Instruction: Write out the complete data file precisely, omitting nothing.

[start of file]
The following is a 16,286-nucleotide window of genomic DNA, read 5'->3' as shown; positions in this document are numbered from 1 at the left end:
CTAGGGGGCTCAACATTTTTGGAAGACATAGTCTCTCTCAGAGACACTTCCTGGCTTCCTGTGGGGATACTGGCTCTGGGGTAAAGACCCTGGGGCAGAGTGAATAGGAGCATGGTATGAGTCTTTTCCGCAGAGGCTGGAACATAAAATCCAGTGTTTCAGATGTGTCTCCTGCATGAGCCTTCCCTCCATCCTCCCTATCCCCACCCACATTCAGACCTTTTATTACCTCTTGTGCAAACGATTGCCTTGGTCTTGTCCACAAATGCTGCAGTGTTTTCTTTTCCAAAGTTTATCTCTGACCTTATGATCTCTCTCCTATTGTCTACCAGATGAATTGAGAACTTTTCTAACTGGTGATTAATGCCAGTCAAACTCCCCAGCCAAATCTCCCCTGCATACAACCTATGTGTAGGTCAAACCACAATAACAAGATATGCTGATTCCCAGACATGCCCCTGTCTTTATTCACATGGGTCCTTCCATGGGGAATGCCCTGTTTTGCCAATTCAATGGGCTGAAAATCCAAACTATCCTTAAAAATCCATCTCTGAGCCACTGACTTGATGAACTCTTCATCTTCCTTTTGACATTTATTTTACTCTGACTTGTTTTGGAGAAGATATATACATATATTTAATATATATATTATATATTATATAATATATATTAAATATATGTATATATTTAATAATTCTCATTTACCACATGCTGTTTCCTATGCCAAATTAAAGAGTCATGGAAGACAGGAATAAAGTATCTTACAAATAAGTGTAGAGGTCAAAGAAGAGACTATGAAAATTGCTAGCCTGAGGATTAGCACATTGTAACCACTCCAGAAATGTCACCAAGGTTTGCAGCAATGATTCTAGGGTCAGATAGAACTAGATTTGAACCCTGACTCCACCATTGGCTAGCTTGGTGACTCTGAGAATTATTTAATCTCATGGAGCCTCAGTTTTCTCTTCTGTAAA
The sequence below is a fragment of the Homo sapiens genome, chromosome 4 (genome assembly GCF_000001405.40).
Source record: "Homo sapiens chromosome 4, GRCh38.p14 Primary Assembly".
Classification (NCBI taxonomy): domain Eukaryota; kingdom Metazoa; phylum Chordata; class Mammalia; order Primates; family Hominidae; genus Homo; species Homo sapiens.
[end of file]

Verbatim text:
The following is a 16,286-nucleotide window of genomic DNA, read 5'->3' as shown; positions in this document are numbered from 1 at the left end:
CTAGGGGGCTCAACATTTTTGGAAGACATAGTCTCTCTCAGAGACACTTCCTGGCTTCCTGTGGGGATACTGGCTCTGGGGTAAAGACCCTGGGGCAGAGTGAATAGGAGCATGGTATGAGTCTTTTCCGCAGAGGCTGGAACATAAAATCCAGTGTTTCAGATGTGTCTCCTGCATGAGCCTTCCCTCCATCCTCCCTATCCCCACCCACATTCAGACCTTTTATTACCTCTTGTGCAAACGATTGCCTTGGTCTTGTCCACAAATGCTGCAGTGTTTTCTTTTCCAAAGTTTATCTCTGACCTTATGATCTCTCTCCTATTGTCTACCAGATGAATTGAGAACTTTTCTAACTGGTGATTAATGCCAGTCAAACTCCCCAGCCAAATCTCCCCTGCATACAACCTATGTGTAGGTCAAACCACAATAACAAGATATGCTGATTCCCAGACATGCCCCTGTCTTTATTCACATGGGTCCTTCCATGGGGAATGCCCTGTTTTGCCAATTCAATGGGCTGAAAATCCAAACTATCCTTAAAAATCCATCTCTGAGCCACTGACTTGATGAACTCTTCATCTTCCTTTTGACATTTATTTTACTCTGACTTGTTTTGGAGAAGATATATACATATATTTAATATATATATTATATATTATATAATATATATTAAATATATGTATATATTTAATAATTCTCATTTACCACATGCTGTTTCCTATGCCAAATTAAAGAGTCATGGAAGACAGGAATAAAGTATCTTACAAATAAGTGTAGAGGTCAAAGAAGAGACTATGAAAATTGCTAGCCTGAGGATTAGCACATTGTAACCACTCCAGAAATGTCACCAAGGTTTGCAGCAATGATTCTAGGGTCAGATAGAACTAGATTTGAACCCTGACTCCACCATTGGCTAGCTTGGTGACTCTGAGAATTATTTAATCTCATGGAGCCTCAGTTTTCTCTTCTGTAAA
The sequence below is a fragment of the Homo sapiens genome, chromosome 4 (genome assembly GCF_000001405.40).
Source record: "Homo sapiens chromosome 4, GRCh38.p14 Primary Assembly".
Classification (NCBI taxonomy): domain Eukaryota; kingdom Metazoa; phylum Chordata; class Mammalia; order Primates; family Hominidae; genus Homo; species Homo sapiens.